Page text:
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Former NASA chief survives Alaska crash that killed Stevens

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DILLINGHAM, Alaska » An amphibious plane carrying former Sen. Ted Stevens crashed into a remote mountainside during a fishing trip, killing the state’s most beloved political figure and four others and stranding the survivors on a rocky, brush-covered slope overnight.

Three teenagers and their parents, including the former head of NASA, were on the plane when it plowed into the mountain Monday afternoon with so much force that it left a 300-foot gash on the slope, federal investigators said.

Former NASA chief Sean O’Keefe survived along with his teenage son Kevin.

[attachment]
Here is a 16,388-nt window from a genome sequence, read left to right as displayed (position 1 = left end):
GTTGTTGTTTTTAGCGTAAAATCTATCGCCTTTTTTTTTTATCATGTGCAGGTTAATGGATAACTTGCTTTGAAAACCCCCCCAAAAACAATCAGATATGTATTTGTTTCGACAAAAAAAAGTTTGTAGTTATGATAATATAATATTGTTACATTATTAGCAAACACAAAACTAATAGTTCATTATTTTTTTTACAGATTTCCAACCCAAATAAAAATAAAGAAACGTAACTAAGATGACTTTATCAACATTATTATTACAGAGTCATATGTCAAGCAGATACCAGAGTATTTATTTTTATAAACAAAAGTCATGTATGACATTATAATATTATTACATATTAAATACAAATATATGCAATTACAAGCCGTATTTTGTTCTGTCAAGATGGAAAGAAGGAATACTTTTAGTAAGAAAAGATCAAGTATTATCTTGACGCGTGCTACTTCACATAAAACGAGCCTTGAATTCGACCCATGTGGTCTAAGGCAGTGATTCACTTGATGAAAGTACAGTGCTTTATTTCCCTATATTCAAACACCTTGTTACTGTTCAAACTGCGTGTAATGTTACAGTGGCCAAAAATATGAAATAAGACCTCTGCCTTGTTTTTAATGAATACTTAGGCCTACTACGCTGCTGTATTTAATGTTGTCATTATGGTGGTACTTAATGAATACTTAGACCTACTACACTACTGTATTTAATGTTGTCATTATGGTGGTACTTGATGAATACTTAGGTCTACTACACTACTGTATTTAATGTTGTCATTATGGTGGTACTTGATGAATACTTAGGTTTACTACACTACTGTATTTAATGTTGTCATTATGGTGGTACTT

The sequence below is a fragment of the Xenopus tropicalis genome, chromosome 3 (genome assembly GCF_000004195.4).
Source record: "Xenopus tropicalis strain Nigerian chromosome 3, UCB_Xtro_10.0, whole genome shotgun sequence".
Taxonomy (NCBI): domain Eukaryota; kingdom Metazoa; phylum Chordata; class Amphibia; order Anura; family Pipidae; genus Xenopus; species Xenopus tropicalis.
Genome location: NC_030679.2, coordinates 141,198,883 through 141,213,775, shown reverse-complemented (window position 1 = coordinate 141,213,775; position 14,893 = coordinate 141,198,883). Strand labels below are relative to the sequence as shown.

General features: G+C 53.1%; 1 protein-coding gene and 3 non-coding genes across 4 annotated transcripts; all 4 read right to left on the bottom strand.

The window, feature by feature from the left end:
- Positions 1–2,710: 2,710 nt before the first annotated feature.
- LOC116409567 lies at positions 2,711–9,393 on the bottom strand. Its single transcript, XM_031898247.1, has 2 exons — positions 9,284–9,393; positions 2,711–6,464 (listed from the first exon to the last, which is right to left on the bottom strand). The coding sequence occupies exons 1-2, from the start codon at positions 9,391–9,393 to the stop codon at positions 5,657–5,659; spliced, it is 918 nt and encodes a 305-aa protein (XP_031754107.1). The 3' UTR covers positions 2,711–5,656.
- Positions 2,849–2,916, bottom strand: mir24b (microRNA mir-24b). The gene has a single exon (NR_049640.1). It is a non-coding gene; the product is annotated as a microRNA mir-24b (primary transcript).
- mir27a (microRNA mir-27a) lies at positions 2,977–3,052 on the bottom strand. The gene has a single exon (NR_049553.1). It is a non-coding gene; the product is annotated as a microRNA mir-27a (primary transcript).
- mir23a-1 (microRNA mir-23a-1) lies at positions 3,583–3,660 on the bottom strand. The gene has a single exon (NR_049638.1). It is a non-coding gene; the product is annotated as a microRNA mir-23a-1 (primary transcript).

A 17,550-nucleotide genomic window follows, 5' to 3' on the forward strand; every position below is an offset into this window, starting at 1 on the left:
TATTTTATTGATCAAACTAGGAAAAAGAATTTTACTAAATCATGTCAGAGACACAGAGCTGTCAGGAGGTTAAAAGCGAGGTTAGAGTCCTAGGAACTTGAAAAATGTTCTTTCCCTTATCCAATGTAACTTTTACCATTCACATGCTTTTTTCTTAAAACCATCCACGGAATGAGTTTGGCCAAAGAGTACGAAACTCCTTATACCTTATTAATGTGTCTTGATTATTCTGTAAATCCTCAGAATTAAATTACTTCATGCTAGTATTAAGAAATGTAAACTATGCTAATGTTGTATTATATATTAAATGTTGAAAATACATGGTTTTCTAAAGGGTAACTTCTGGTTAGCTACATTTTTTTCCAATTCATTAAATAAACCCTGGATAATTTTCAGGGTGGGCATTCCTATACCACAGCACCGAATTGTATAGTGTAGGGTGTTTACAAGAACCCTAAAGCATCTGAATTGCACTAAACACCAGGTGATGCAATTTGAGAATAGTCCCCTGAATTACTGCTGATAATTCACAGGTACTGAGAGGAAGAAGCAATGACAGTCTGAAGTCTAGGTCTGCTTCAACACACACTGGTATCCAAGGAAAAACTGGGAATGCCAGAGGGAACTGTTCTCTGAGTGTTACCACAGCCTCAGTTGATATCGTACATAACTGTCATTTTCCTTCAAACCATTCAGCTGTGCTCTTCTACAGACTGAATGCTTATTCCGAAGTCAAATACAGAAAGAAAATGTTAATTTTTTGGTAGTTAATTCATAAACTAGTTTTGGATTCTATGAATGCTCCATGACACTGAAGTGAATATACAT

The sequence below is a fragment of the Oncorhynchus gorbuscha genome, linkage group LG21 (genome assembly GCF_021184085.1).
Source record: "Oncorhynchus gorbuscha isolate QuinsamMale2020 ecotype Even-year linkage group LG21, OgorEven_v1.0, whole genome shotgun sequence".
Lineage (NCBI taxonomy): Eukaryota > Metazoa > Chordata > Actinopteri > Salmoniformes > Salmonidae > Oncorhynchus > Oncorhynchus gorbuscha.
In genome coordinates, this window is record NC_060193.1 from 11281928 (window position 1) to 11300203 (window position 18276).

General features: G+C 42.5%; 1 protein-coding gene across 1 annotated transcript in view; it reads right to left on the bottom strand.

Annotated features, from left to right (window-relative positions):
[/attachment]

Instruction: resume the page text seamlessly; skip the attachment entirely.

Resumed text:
Sean O’Keefe attended Damien Memorial School between 1969 and 1972 before leaving to complete high school in Connecticut. Friends and teachers at Damien said they were shocked at news of the crash.

"This was someone that I knew, and he might not be here anymore," said Steve Lewis, a Damien instructor and alumnus who was on the speech team with O’Keefe. "I was grateful that he made it and his son made it."

A doctor and two EMTs hiked to the scene Monday evening and tended to the survivors’ broken bones, cuts and bruises during a cold and frightening night on the mountain.

William "Willy" Phillips Jr., 13, survived but had to spend the night near his dead father, William "Bill" Phillips Sr. Jim Morhard of Alexandria, Va., also survived.

Dana Tindall, 48, an executive with GCI, and her 16-year-old daughter, Corey Tindall, died, as did pilot Theron "Terry" Smith, 62, of Eagle River, Alaska.

Investigators with the NTSB arrived late yesterday at the crash site. The cause was not immediately known, but weather is one area investigators will examine.

 

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